Netflix CEO Reed Hastings and CFO David Wells defended a recent price hike for subscribers on the streaming service, pointing to an increase in content and value that comes at an additional cost.
Hastings said the hike was only for one particular group of subscribers, adding that Netflix maintained its $7.99 offering in both North American and European markets for those who wanted a standard definition package. The issue, Hastings said, is that with increased content, Netflix has to charge a fair offering that matches the value of the company.
“Price is all relative to value,” Hastings said. “We’re continuing to increase the content offering and we’re seeing that reflected in viewing around the world.”
Wells echoed Hastings’ statement, adding that “many investors have criticized us in the past for being underpriced.” Wells said that Netflix executives work under the “slow and steady” philosophy, meaning that as the original content library on Netflix continues to slowly grow, the value of what Netflix offers to its subscribers increases.
“We think we can grow that value and that price slowly over time,” Wells said.
Hastings said that Netflix is going to “take the spending up next year,” by growing its leadership team and expanding content. In the company’s third quarter shareholder letter, company executives confirmed they would spend between $7 and $8 billion on content alone. To put that into perspective, Netflix spent approximately $6 billion on original content in 2016 and is expected to spend close to $7 billion in 2017. That’s an increase of $1 billion that will go to licensing exclusive series and developing more original content.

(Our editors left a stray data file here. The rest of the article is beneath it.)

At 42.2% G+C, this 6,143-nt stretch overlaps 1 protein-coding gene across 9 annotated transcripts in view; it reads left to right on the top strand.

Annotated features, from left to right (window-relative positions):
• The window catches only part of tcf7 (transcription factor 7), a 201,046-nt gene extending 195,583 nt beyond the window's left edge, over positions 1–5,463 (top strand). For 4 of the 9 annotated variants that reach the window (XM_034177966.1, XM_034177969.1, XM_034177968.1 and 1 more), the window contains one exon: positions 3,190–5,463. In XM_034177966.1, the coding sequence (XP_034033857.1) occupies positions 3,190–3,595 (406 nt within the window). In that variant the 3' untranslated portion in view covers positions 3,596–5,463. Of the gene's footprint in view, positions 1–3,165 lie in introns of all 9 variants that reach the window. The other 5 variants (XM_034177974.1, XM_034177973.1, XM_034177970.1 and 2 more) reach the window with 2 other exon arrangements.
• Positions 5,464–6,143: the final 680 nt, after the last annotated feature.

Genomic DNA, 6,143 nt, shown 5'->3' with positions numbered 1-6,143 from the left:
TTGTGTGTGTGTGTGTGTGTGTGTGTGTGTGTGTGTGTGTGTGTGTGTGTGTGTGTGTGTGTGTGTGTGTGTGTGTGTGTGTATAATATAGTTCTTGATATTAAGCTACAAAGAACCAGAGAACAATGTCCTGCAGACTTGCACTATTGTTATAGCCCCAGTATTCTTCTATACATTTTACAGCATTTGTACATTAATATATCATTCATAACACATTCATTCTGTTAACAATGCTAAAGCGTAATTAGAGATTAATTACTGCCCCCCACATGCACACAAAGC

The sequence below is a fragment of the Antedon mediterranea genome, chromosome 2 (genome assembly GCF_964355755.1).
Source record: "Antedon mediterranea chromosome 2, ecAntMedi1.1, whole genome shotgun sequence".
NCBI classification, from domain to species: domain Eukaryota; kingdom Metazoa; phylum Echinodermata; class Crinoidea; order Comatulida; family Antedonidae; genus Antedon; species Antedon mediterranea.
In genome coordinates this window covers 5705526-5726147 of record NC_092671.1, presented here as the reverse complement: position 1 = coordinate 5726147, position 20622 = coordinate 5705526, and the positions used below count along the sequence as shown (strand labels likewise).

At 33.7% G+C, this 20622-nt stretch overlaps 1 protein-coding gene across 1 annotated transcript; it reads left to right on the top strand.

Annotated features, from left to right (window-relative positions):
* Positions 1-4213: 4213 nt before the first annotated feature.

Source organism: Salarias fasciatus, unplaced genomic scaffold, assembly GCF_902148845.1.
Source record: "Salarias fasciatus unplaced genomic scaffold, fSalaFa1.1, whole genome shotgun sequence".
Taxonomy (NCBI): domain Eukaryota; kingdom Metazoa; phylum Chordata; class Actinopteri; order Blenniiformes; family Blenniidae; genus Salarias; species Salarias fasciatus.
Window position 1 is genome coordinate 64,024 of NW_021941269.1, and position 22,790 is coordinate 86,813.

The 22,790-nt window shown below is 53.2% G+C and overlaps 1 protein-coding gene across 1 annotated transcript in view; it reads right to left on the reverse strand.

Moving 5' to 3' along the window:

Wells addressed the idea that because the company was getting ready to spend $8 billion on content that it would result in another price hike next year.
“There’s no timing correlation between our intent to grow content and to grow content spending and the price increases,” Wells said. “This has been planned for a long time and we’re sort of growing, slowly growing and planning the business steadily, so we’ve assumed we’re going to grow ASP (average selling price) slowly over time and we’re taking the content up with that as well.”
Wells also said these increases are being seen in markets, like North America and Europe, for a number of reasons. Wells said it didn’t make sense to increase prices in countries or regions where Netflix has only been for 18 months and hasn’t curated content toward. That may not remain true in the future as Netflix builds its global audience, but for now it is.